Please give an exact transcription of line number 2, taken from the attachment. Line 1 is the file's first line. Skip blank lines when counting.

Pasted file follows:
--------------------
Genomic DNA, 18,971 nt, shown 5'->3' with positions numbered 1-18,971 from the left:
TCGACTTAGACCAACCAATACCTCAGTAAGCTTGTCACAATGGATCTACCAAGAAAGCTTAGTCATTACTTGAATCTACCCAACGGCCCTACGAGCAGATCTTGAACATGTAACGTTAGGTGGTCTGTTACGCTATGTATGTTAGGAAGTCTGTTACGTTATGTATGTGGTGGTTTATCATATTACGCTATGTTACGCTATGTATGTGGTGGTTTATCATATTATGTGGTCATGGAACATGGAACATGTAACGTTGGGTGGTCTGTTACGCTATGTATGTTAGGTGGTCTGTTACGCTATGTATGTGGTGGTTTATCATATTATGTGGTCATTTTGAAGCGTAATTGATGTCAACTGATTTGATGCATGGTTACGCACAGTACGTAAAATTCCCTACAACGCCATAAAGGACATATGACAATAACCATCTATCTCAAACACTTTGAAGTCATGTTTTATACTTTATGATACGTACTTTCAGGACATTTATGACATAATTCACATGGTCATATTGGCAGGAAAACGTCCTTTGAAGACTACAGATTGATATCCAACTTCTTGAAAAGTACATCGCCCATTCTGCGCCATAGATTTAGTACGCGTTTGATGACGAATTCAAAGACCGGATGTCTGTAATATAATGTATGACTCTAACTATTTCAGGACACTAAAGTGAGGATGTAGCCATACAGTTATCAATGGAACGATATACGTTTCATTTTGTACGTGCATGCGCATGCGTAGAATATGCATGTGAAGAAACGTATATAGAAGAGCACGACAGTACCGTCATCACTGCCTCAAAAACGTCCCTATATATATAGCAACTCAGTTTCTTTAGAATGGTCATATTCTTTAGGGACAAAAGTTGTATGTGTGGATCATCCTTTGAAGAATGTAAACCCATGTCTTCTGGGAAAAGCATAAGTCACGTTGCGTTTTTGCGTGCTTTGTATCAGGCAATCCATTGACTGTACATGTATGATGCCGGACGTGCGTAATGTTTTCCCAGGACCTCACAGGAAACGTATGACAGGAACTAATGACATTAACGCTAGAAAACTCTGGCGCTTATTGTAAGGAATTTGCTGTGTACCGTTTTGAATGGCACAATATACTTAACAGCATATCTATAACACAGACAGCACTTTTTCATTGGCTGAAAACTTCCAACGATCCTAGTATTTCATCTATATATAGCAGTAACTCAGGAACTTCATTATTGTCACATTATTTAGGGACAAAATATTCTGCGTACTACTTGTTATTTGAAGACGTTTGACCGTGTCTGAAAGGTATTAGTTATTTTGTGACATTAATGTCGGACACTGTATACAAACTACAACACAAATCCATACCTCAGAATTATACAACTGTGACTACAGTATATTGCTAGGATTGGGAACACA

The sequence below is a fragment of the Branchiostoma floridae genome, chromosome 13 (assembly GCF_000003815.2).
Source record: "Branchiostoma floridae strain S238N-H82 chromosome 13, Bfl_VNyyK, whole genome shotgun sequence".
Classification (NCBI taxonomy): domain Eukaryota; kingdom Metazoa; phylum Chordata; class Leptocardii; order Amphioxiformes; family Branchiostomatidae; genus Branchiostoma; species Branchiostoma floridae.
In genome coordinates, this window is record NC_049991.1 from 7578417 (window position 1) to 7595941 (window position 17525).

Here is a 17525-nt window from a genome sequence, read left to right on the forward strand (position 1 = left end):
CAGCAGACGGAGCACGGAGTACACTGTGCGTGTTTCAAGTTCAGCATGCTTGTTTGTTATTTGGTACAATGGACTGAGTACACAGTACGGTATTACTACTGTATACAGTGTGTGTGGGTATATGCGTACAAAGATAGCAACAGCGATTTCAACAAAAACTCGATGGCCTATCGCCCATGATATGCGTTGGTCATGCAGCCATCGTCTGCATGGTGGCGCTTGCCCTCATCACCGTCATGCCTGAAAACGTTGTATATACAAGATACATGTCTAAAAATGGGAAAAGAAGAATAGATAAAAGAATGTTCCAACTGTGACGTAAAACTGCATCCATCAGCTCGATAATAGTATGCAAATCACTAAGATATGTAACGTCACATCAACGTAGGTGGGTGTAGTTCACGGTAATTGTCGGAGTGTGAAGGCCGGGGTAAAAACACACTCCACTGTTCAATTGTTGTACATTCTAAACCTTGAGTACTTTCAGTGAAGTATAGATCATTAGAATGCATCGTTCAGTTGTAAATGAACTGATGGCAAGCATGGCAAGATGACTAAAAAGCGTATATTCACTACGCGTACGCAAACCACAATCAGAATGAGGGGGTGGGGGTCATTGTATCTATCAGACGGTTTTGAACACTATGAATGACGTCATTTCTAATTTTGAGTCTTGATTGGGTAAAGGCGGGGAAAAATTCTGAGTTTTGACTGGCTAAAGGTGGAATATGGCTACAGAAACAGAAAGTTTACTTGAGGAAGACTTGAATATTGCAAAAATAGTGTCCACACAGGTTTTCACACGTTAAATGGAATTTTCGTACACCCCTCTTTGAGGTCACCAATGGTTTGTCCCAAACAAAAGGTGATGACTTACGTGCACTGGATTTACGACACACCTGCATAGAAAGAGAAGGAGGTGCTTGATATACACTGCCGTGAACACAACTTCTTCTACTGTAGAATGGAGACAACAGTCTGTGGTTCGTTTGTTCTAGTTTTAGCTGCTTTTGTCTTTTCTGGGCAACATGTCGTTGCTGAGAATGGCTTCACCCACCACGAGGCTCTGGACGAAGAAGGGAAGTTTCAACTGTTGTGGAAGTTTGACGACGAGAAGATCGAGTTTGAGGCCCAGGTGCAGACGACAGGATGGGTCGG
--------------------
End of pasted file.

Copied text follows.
TCGACTTAGACCAACCAATACCTCAGTAAGCTTGTCACAATGGATCTACCAAGAAAGCTTAGTCATTACTTGAATCTACCCAACGGCCCTACGAGCAGATCTTGAACATGTAACGTTAGGTGGTCTGTTACGCTATGTATGTTAGGAAGTCTGTTACGTTATGTATGTGGTGGTTTATCATATTACGCTATGTTACGCTATGTATGTGGTGGTTTATCATATTATGTGGTCATGGAACATGGAACATGTAACGTTGGGTGGTCTGTTACGCTATGTATGTTAGGTGGTCTGTTACGCTATGTATGTGGTGGTTTATCATATTATGTGGTCATTTTGAAGCGTAATTGATGTCAACTGATTTGATGCATGGTTACGCACAGTACGTAAAATTCCCTACAACGCCATAAAGGACATATGACAATAACCATCTATCTCAAACACTTTGAAGTCATGTTTTATACTTTATGATACGTACTTTCAGGACATTTATGACATAATTCACATGGTCATATTGGCAGGAAAACGTCCTTTGAAGACTACAGATTGATATCCAACTTCTTGAAAAGTACATCGCCCATTCTGCGCCATAGATTTAGTACGCGTTTGATGACGAATTCAAAGACCGGATGTCTGTAATATAATGTATGACTCTAACTATTTCAGGACACTAAAGTGAGGATGTAGCCATACAGTTATCAATGGAACGATATACGTTTCATTTTGTACGTGCATGCGCATGCGTAGAATATGCATGTGAAGAAACGTATATAGAAGAGCACGACAGTACCGTCATCACTGCCTCAAAAACGTCCCTATATATATAGCAACTCAGTTTCTTTAGAATGGTCATATTCTTTAGGGACAAAAGTTGTATGTGTGGATCATCCTTTGAAGAATGTAAACCCATGTCTTCTGGGAAAAGCATAAGTCACGTTGCGTTTTTGCGTGCTTTGTATCAGGCAATCCATTGACTGTACATGTATGATGCCGGACGTGCGTAATGTTTTCCCAGGACCTCACAGGAAACGTATGACAGGAACTAATGACATTAACGCTAGAAAACTCTGGCGCTTATTGTAAGGAATTTGCTGTGTACCGTTTTGAATGGCACAATATACTTAACAGCATATCTATAACACAGACAGCACTTTTTCATTGGCTGAAAACTTCCAACGATCCTAGTATTTCATCTATATATAGCAGTAACTCAGGAACTTCATTATTGTCACATTATTTAGGGACAAAATATTCTGCGTACTACTTGTTATTTGAAGACGTTTGACCGTGTCTGAAAGGTATTAGTTATTTTGTGACATTAATGTCGGACACTGTATACAAACTACAACACAAATCCATACCTCAGAATTATACAACTGTGACTACAGTATATTGCTAGGATTGGGAACACA